The Lagoon 440 at the service of WWF
|27 March 2017||Posted by Caroline under Lagoon world|
A Lagoon 440 transformed herself into a whale-watching laboratory during the WWF “Cap Cétacés” mission, a census of the cetacean population. The action took place in the Pelagos sanctuary in the Mediterranean Sea last summer. It was jointly orchestrated by the famous panda association “World Wide Fund for Nature” and Expé2M as technical support. Nathalie Ille, director of the association Expé2M and skipper of the Lagoon 440, tells us the details of this adventure:
The WWF France team has been taking to sea every year for several weeks since 2006. Their aim: a regular study of the cetacean population in the Mediterranean (number, health, behavior…), more specifically in the Pelagos Sanctuary, that runs from Porquerolles (France) in the west to Ortebello (Italy) in the east and to the northern tip of Sardinia in the South.
There are more than 8,500 animal species identified in the Mediterranean, which probably represents 4 to 18% of existing marine species in an area that only represents 0.024% of the world sea surface.
These cetacean missions are no ordinary sailing, as our goal is not to sail towards a pleasant mooring area or just to enjoy a nice wind direction. Our « Graal » is quite particular: we are looking for fin, sperm and pilot whales.
As in the previous expeditions, the WWF asked Expé2M to take charge of the logistical aspects so as to mainly concentrate on their missions. We chose a 440 again, as we consider her as the best-adapted boat for our program: she is comfortable for all people on board, has enough space for the important amount of necessary equipment and her cockpit working space and sink are ideal as a « mini laboratory ». But above all, her flybridge allows the watchers to benefit from the best position to catch sight of the so sought-for whale spouts.
The main objective is to take biopsies and shoot photo-identifications. Biopsies consist in collecting small bits of skin and fat (less than one-gram heavy!) that bring an incredible amount of information: Fat enables measuring the level of pollutants and the hormone doses. Skin will provide the sex of the whales, help establish a genetic map of the whale populations and evaluate their demographic parameters by identifying the pregnant females, the sexually active males and the juvenile population.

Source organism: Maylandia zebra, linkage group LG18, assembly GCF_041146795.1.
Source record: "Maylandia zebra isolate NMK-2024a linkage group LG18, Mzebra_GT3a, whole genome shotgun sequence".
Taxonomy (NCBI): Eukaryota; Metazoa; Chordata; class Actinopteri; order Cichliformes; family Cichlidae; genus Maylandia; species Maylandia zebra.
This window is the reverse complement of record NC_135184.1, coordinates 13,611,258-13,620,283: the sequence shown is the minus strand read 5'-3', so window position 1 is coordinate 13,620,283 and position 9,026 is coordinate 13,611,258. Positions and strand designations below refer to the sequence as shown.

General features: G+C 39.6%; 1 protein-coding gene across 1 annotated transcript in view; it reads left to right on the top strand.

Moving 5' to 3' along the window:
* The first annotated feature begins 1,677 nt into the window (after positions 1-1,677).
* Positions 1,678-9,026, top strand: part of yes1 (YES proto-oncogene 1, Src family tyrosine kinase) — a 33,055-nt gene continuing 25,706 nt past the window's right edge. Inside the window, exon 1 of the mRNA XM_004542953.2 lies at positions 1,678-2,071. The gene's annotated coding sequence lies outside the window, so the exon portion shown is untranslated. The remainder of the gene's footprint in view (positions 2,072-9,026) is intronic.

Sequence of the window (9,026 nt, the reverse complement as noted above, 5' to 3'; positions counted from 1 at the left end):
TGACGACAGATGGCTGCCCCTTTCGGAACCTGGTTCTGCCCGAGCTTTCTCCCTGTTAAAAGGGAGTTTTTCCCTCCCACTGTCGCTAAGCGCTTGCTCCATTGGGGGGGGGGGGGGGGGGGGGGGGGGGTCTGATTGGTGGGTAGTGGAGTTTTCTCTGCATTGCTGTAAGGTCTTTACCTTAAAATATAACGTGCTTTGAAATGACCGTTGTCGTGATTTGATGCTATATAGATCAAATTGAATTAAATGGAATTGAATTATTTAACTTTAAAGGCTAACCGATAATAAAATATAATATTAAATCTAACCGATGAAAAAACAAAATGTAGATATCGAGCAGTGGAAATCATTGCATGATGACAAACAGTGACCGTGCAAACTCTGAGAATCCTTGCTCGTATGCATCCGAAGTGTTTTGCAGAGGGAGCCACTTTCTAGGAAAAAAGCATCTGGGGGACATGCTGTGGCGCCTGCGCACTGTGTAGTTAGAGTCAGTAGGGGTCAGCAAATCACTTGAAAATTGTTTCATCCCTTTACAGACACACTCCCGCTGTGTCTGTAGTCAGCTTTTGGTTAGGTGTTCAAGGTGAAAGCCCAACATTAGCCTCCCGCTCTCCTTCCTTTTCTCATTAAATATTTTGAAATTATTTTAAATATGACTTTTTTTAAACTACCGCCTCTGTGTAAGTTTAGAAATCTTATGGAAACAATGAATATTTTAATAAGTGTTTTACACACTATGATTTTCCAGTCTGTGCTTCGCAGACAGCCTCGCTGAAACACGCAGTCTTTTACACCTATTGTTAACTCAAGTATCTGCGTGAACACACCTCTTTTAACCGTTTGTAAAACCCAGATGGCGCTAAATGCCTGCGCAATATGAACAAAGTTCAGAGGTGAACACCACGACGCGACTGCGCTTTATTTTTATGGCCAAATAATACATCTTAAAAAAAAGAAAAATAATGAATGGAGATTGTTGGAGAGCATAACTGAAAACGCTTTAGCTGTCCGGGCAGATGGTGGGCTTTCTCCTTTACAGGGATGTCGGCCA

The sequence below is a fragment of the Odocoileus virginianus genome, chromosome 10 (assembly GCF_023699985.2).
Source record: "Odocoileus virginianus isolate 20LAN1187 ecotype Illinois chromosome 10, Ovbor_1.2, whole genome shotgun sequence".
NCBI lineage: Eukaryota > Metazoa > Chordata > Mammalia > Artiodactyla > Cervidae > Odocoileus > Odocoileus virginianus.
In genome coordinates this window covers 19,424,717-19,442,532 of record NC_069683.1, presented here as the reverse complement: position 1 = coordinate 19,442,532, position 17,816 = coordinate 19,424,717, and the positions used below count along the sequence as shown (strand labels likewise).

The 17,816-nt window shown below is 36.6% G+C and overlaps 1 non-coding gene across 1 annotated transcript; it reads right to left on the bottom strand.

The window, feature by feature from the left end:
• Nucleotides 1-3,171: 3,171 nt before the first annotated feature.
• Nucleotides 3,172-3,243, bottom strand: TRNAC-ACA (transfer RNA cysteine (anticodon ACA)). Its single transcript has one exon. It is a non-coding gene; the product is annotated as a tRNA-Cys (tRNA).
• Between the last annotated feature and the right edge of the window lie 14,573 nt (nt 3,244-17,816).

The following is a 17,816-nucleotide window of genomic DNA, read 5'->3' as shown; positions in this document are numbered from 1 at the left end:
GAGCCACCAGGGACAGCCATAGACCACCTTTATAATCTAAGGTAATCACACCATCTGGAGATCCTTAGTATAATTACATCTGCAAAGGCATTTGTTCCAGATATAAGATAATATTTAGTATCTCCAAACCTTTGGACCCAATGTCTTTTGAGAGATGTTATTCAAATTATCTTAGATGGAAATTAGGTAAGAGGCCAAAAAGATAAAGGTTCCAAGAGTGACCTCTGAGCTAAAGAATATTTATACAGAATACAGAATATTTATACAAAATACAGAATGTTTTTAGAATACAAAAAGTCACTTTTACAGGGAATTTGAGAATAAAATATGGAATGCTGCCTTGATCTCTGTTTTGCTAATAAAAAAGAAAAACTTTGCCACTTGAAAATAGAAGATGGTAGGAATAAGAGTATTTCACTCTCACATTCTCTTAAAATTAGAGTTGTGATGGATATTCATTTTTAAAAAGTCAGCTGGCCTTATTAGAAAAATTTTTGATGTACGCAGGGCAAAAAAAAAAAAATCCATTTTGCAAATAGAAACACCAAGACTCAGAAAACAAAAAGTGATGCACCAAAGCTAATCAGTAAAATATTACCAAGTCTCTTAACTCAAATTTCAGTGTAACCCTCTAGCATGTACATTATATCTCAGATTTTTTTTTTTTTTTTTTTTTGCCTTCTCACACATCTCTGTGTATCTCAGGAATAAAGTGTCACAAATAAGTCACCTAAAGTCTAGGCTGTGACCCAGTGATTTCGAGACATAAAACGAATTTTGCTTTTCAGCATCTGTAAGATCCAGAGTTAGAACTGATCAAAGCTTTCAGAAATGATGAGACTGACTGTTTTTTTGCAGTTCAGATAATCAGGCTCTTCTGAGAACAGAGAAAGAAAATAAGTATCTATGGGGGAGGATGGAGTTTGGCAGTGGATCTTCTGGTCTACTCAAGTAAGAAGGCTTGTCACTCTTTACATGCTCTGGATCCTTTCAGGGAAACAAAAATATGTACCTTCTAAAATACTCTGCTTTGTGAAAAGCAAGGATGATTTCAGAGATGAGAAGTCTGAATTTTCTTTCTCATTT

As their name suggests, photo-identifications enable identifying whales via photographs, thanks to the specific skin marks of each animal. These pictures are exchanged, cataloged and shared between various research teams in the Mediterranean: they thus enable us to establish the « routes » favored by cetaceans.
Spotting teams take turns on the flybridge, scanning the horizon with binoculars the whole day long until the long awaited shout is heard: « She blows ! »
The dedicated team then rushes to load all the equipment onboard the rib while keeping an eye on the whale and then gets close enough to collect the precious samples… with a crossbow!
You also may come across or maybe have already come across one of these marvelous animals during one of your cruises. Some sailing recommendations have been implemented so as to respect cetaceans the best you can when approaching them.
As explained on the diagram below, it is important not to cut off their road or approach them from behind, but rather follow them on a parallel route while never sailing closer than 100 m away from them. It is also recommended to turn off your echo sounder, as it can significantly disturb cetaceans.
For more information, go to:
Or check the recent WWF report on the Mediterranean: